The powers that be at Milan were widely criticized for their lack of foresight in not attempting too hard to stop the mercurial Pirlo from leaving for one last hurrah with Juventus. Consensus would suggest they would come in for the same treatment if they allowed Nesta, who days earlier proved his worth in thwarting free-scoring Barcelona and holding them to a goalless draw with Milan in the Champions League, to leave in similar fashion.

The question is, should Juventus add the two-time Champions League, not to mention World Champion, to their ranks of veterans who have seemingly taken on new leases of lives in Turin? What future value would the 36 year-old Nesta bring to the club in relativity to Gigi Buffon, Andrea Barzagli, the afore-mentioned Pirlo and possibly but unlikely, Alessandro Del Piero?

The former Lazio captain and current Milan icon certainly has what it takes to play at top level for a season or two more, despite making only 11 Serie A appearances this season given persistent back trouble. He ably makes up for his dwindling pace with an apt ability to read the game, where his experience proves a capable ally alongside an innate calm to cleanly win balls and bring them out of the defence with consummate ease.

Despite being 36, Nesta still has something to offer. The question is, how significant?

Such a question can perhaps only be answered after evaluating why Andrea Pirlo has made such an impact with, and indeed why he was first brought to, Juventus. Despite his age and his practically season-ending injury in the 2010/2011 season, Pirlo provided the Bianconeri with something the club previously could not boast of, a graft in midfield that helped the tactical components of the team to coexist in balance on the field, not in conflict. In that sense, Juventus were not signing a singular player; they were signing a new philosophy, an idea, an expression of play, a tactical redefinition. Name thy ways. The same cannot be said of Nesta.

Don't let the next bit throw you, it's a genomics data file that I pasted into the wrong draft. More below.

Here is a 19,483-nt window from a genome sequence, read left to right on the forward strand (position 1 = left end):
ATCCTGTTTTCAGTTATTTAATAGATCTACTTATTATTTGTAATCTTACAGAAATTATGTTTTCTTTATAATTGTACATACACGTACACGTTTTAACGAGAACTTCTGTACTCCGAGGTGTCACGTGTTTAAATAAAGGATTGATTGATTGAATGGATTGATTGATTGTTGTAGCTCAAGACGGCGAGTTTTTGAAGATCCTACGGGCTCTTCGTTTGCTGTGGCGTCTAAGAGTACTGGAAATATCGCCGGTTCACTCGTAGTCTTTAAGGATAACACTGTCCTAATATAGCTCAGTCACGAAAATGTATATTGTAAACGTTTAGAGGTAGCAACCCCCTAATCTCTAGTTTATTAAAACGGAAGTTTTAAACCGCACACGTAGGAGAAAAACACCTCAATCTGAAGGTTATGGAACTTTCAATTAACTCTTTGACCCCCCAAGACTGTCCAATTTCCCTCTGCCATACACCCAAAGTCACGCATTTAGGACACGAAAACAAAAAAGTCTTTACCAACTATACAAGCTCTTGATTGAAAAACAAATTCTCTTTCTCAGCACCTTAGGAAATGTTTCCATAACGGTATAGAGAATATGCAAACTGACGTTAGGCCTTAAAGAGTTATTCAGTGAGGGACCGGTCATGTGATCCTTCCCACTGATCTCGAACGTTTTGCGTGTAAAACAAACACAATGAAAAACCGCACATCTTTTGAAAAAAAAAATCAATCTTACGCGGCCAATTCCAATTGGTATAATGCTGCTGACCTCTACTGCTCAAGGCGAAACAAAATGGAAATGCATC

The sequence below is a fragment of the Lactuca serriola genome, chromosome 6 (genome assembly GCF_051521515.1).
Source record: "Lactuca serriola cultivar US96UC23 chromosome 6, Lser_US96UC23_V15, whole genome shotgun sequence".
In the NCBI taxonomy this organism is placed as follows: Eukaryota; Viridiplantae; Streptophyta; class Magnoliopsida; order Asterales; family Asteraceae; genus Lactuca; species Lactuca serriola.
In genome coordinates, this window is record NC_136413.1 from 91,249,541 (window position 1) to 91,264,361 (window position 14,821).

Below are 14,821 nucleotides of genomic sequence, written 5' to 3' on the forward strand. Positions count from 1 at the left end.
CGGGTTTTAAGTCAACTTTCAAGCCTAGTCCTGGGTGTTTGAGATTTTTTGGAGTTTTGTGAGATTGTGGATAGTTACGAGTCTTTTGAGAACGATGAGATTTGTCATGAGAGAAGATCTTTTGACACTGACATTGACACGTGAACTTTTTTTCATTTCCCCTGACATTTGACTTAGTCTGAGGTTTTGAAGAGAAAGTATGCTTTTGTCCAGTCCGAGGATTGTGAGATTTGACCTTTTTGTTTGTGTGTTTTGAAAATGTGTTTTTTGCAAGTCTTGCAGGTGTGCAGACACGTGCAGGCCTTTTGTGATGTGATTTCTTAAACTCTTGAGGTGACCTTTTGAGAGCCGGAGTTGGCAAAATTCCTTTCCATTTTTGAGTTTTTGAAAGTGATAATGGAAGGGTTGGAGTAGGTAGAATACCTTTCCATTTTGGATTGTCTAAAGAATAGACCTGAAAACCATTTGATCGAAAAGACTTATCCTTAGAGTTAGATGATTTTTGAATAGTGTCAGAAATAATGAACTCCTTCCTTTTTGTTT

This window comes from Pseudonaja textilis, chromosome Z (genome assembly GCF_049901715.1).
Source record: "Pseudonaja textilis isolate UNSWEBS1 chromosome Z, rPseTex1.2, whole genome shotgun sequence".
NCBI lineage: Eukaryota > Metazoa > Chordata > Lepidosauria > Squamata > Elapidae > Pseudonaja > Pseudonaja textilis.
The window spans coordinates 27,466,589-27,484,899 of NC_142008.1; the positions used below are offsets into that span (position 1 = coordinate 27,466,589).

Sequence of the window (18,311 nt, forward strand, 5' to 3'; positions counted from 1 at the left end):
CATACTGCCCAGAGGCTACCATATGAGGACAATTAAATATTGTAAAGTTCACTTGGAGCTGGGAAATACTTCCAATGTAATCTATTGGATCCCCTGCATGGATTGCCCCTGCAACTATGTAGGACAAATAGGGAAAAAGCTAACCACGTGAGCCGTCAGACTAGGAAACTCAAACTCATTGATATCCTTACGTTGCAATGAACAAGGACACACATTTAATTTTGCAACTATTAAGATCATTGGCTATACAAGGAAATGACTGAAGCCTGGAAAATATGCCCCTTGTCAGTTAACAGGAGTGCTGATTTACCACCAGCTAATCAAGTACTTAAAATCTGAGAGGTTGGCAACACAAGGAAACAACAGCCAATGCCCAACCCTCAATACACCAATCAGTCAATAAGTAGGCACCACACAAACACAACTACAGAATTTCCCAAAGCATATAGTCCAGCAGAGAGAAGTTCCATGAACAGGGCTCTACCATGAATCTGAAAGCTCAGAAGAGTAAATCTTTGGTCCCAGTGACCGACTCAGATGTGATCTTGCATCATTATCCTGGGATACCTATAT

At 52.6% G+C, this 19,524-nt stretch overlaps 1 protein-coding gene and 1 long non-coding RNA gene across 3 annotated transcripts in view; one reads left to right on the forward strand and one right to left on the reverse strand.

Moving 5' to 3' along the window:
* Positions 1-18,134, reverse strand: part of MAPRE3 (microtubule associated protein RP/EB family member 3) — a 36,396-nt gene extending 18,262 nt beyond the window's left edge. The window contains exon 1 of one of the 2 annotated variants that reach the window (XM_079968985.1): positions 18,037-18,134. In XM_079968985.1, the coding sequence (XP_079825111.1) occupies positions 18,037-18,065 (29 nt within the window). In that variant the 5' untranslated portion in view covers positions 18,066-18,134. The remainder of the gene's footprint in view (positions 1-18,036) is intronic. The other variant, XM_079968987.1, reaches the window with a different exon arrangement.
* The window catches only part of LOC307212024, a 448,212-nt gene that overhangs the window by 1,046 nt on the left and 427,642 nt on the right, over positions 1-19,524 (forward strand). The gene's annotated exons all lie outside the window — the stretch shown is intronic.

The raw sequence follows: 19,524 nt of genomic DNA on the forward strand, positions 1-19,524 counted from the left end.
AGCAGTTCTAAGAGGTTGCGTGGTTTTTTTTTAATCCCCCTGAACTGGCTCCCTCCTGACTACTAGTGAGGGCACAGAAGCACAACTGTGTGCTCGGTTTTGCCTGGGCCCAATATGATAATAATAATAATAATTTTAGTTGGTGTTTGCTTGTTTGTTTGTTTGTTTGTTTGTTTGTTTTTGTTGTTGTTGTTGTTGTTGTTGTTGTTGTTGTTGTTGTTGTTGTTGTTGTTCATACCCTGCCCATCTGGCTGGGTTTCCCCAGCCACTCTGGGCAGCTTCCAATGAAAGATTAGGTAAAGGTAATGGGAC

Nesta would bring a boost to the defensive know-how of any team, but in considering the nature of the inevitable split between Bianconeri legend Del Piero and the club, how does the world-class defender represent anything different in value to the Juventus captain? In spite of his status at the club and recent scintillating performances inciting fans and fellow professionals to petition for his contract to be renewed, Del Piero has been told his departure will bring the symbolic ushering in of a new age where the club focuses on young, talented blood.


If even Del Piero has not been able to earn a stay at the club, how so Nesta?